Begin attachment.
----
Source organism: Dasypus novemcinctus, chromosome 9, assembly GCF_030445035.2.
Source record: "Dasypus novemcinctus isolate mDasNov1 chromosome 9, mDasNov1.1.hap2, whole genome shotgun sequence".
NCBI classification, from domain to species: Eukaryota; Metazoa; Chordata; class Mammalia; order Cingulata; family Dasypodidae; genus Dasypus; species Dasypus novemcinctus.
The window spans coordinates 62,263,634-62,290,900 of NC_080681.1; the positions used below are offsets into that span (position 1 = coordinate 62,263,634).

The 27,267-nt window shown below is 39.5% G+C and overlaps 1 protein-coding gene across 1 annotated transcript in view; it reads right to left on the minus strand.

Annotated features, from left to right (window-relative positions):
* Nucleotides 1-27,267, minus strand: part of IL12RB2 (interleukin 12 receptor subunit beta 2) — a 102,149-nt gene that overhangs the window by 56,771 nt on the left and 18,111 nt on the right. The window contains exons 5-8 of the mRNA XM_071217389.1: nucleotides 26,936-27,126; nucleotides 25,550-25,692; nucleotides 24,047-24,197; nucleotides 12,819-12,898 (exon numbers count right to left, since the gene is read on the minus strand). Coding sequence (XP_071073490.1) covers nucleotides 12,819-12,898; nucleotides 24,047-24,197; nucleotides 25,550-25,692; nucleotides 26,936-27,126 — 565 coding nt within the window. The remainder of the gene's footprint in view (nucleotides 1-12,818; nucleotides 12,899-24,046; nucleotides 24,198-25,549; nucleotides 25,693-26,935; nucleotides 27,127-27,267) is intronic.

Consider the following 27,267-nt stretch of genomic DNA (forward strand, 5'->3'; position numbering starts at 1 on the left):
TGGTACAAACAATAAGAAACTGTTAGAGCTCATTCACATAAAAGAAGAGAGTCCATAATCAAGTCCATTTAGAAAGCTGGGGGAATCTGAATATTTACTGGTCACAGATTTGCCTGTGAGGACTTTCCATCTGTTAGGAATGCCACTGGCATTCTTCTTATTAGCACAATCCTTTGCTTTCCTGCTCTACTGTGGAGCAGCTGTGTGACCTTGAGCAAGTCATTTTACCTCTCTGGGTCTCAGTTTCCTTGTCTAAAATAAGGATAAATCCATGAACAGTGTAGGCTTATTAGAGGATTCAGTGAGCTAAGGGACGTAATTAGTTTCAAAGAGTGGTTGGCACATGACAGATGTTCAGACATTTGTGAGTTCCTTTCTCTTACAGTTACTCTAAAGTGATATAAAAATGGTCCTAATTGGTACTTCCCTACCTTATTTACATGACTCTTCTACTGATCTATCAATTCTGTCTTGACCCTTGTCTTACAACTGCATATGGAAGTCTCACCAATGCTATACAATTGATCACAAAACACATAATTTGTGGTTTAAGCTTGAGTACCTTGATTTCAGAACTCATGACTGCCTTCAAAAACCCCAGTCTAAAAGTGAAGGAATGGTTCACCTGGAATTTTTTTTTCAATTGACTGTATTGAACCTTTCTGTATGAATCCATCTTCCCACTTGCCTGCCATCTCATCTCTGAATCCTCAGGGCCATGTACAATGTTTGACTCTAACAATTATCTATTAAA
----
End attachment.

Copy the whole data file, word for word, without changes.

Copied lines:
Source organism: Dasypus novemcinctus, chromosome 9, assembly GCF_030445035.2.
Source record: "Dasypus novemcinctus isolate mDasNov1 chromosome 9, mDasNov1.1.hap2, whole genome shotgun sequence".
NCBI classification, from domain to species: Eukaryota; Metazoa; Chordata; class Mammalia; order Cingulata; family Dasypodidae; genus Dasypus; species Dasypus novemcinctus.
The window spans coordinates 62,263,634-62,290,900 of NC_080681.1; the positions used below are offsets into that span (position 1 = coordinate 62,263,634).

The 27,267-nt window shown below is 39.5% G+C and overlaps 1 protein-coding gene across 1 annotated transcript in view; it reads right to left on the minus strand.

Annotated features, from left to right (window-relative positions):
* Nucleotides 1-27,267, minus strand: part of IL12RB2 (interleukin 12 receptor subunit beta 2) — a 102,149-nt gene that overhangs the window by 56,771 nt on the left and 18,111 nt on the right. The window contains exons 5-8 of the mRNA XM_071217389.1: nucleotides 26,936-27,126; nucleotides 25,550-25,692; nucleotides 24,047-24,197; nucleotides 12,819-12,898 (exon numbers count right to left, since the gene is read on the minus strand). Coding sequence (XP_071073490.1) covers nucleotides 12,819-12,898; nucleotides 24,047-24,197; nucleotides 25,550-25,692; nucleotides 26,936-27,126 — 565 coding nt within the window. The remainder of the gene's footprint in view (nucleotides 1-12,818; nucleotides 12,899-24,046; nucleotides 24,198-25,549; nucleotides 25,693-26,935; nucleotides 27,127-27,267) is intronic.

Consider the following 27,267-nt stretch of genomic DNA (forward strand, 5'->3'; position numbering starts at 1 on the left):
TGGTACAAACAATAAGAAACTGTTAGAGCTCATTCACATAAAAGAAGAGAGTCCATAATCAAGTCCATTTAGAAAGCTGGGGGAATCTGAATATTTACTGGTCACAGATTTGCCTGTGAGGACTTTCCATCTGTTAGGAATGCCACTGGCATTCTTCTTATTAGCACAATCCTTTGCTTTCCTGCTCTACTGTGGAGCAGCTGTGTGACCTTGAGCAAGTCATTTTACCTCTCTGGGTCTCAGTTTCCTTGTCTAAAATAAGGATAAATCCATGAACAGTGTAGGCTTATTAGAGGATTCAGTGAGCTAAGGGACGTAATTAGTTTCAAAGAGTGGTTGGCACATGACAGATGTTCAGACATTTGTGAGTTCCTTTCTCTTACAGTTACTCTAAAGTGATATAAAAATGGTCCTAATTGGTACTTCCCTACCTTATTTACATGACTCTTCTACTGATCTATCAATTCTGTCTTGACCCTTGTCTTACAACTGCATATGGAAGTCTCACCAATGCTATACAATTGATCACAAAACACATAATTTGTGGTTTAAGCTTGAGTACCTTGATTTCAGAACTCATGACTGCCTTCAAAAACCCCAGTCTAAAAGTGAAGGAATGGTTCACCTGGAATTTTTTTTTCAATTGACTGTATTGAACCTTTCTGTATGAATCCATCTTCCCACTTGCCTGCCATCTCATCTCTGAATCCTCAGGGCCATGTACAATGTTTGACTCTAACAATTATCTATTAAA